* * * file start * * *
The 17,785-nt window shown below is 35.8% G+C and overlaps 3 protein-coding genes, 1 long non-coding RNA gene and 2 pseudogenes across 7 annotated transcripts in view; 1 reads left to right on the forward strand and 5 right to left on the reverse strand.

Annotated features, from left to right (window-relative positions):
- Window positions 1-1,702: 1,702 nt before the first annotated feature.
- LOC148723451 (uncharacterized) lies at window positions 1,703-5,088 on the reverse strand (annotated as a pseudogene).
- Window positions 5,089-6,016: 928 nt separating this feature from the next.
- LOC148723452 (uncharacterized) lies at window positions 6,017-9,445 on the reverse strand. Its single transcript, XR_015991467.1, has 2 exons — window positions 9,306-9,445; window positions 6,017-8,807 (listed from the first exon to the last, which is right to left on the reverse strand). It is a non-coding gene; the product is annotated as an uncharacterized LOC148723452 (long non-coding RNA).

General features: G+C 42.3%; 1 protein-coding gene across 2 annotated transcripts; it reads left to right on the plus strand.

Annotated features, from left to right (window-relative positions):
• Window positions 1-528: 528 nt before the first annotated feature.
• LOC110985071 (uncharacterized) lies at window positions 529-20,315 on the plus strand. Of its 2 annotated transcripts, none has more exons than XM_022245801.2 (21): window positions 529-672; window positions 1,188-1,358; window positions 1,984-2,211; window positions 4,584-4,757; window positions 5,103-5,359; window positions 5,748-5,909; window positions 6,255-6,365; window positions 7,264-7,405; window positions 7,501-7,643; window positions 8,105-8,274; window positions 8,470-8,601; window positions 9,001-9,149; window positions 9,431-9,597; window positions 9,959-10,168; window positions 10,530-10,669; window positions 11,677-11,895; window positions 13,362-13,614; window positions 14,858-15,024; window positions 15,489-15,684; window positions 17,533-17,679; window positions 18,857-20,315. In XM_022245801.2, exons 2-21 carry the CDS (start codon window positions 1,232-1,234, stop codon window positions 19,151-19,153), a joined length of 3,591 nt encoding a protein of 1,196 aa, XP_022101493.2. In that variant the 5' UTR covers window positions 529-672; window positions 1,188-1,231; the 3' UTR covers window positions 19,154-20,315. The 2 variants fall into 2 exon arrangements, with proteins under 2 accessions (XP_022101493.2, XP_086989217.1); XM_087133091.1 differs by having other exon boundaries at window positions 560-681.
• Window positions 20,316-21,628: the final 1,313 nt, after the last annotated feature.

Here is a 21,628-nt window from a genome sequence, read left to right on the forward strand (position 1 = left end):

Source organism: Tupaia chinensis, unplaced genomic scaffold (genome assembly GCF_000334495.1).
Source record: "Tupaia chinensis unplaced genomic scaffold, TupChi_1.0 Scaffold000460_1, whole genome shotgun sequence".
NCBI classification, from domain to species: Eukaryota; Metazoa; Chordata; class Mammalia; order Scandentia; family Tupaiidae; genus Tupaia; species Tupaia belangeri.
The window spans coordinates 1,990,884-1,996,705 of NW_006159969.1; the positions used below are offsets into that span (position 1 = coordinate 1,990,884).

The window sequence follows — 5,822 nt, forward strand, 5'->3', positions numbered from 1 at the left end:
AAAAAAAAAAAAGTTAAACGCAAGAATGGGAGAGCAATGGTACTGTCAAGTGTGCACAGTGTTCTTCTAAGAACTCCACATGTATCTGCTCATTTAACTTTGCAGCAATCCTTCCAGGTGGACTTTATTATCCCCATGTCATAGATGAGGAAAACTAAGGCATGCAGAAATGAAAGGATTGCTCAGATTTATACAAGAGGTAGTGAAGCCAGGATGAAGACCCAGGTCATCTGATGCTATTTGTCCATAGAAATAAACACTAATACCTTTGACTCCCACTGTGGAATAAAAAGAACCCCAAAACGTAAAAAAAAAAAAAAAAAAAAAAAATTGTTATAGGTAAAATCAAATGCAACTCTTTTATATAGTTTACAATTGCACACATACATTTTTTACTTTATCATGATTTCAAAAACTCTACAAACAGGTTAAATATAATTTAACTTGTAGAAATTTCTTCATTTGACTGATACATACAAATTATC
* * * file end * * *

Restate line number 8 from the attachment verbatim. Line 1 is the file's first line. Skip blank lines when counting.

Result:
Annotated features, from left to right (window-relative positions):